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We know that either in ideal or practical transformer in no-load condition, the exciting current has two components Ic(core loss component) and Im(magnetizing component). Now since the same current will flow through the winding, how can the two current be out of phase as we learned the current goes out phase when the current is divided into paths, and there is the same voltage between two distinct terminals. You can explain this in an equivalent circuit but in the actual circuit the current division is not possible as there is just single wire winding.magnetizing component and core loss component

Also, the same case is with the compensation current that appears in the full load condition. The two currents are out of phase in the same wire.phasor diagram of full load ideal transformer

How is this possible? Is it just a theoretical concept just to make it easy for understanding, or am I missing something here?

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  • \$\begingroup\$ The sum of sinusoids at the same frequency is a sinusoid at that same frequency - trigonometry. \$\endgroup\$
    – Chu
    May 25 '20 at 11:52
  • \$\begingroup\$ Waves are not solid objects and neither is current. \$\endgroup\$
    – DKNguyen
    May 26 '20 at 13:42
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currents Ic and Im are components we derived for our mathematical calculations purpose,resultant of those both currents will flow through the winding.and for clear understanding read about vectors.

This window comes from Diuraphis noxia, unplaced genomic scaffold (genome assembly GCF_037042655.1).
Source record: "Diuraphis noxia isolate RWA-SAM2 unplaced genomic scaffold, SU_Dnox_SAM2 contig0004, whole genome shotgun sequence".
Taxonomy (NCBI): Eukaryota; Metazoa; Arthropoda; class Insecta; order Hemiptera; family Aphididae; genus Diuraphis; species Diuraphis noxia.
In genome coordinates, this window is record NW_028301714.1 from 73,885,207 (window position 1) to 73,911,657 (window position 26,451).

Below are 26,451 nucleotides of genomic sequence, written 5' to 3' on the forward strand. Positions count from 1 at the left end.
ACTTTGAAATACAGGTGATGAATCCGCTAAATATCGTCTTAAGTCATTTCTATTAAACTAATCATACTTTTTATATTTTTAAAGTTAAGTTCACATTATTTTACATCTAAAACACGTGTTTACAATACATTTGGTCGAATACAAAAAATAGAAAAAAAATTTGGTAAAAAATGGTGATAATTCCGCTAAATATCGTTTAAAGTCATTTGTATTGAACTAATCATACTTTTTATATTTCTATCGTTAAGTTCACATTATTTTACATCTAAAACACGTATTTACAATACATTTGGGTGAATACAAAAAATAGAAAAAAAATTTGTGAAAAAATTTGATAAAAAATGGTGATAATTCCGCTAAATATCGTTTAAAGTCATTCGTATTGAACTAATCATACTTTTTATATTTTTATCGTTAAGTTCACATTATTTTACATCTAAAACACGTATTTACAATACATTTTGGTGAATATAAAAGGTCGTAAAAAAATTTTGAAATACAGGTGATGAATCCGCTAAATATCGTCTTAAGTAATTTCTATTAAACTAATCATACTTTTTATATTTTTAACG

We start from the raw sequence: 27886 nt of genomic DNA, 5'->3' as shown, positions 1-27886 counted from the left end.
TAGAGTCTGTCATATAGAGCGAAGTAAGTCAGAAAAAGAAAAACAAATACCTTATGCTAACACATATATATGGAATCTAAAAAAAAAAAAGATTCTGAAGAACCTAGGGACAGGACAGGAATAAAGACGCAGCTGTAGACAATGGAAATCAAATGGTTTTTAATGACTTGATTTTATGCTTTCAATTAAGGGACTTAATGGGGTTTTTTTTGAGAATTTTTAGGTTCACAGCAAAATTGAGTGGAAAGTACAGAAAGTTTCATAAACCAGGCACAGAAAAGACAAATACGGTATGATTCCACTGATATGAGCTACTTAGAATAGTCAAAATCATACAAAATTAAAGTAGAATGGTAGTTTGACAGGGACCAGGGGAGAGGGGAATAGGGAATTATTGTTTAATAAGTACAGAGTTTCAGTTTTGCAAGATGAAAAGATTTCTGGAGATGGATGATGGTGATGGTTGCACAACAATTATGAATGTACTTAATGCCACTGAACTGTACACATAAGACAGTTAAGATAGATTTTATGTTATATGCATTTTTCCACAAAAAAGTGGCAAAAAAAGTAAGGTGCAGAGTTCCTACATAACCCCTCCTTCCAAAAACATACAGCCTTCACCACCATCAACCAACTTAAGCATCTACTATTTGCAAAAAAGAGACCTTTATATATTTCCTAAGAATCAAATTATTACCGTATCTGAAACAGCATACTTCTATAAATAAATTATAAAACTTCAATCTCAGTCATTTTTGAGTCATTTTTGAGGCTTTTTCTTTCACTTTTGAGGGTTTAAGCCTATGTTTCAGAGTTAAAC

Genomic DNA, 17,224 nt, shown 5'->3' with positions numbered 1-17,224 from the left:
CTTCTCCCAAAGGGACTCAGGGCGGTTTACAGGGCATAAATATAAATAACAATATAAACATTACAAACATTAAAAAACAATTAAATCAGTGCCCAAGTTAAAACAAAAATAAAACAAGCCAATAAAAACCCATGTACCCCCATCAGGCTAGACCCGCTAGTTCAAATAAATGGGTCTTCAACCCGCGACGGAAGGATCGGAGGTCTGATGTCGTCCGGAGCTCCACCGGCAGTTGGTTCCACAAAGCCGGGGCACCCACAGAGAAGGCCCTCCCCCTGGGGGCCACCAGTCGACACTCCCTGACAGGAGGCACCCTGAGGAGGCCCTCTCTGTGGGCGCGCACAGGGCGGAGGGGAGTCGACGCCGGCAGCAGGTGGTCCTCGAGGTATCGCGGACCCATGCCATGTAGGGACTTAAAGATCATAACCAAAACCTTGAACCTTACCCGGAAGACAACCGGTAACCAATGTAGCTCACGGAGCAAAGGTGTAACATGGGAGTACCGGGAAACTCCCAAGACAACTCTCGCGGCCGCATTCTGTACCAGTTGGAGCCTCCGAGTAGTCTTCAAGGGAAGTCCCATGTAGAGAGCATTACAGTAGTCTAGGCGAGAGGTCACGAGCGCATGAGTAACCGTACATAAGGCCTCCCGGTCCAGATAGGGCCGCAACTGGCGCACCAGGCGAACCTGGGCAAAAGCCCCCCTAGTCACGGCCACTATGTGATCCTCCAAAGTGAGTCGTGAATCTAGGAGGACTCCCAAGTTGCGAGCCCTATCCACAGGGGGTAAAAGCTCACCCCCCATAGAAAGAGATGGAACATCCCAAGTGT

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Consider this: -

enter image description here(http://stades.co.uk/index.html#transformers)

The two currents that flow through Rc and Lm are 90 degrees apart because one is a resistive loss (Rc) and one is the magnetization inductance Lm. The sum of those two currents does of course flow into the transformer primary terminals.

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How is this possible? Is it just a theoretical concept just to make it easy for understanding, or am I missing something here?

You could say that it is a theoretical or mathematical concept. In a circuit, you have the summing of two AC currents into one current where two branches of the circuit join together. Mathematically, the summation is a vector sum rather than a mathematical one. However we can also mathematically break apart a single current that has a phase shift with respect to voltage. We can say that the current has two parts that are mathematically summed together even though it is flowing in a single wire.

The same thing is done when a periodic waveform is not sinusoidal. Mathematically we say that the waveform consists of an infinite number of sine waves summed together. That is Fourier analysis.

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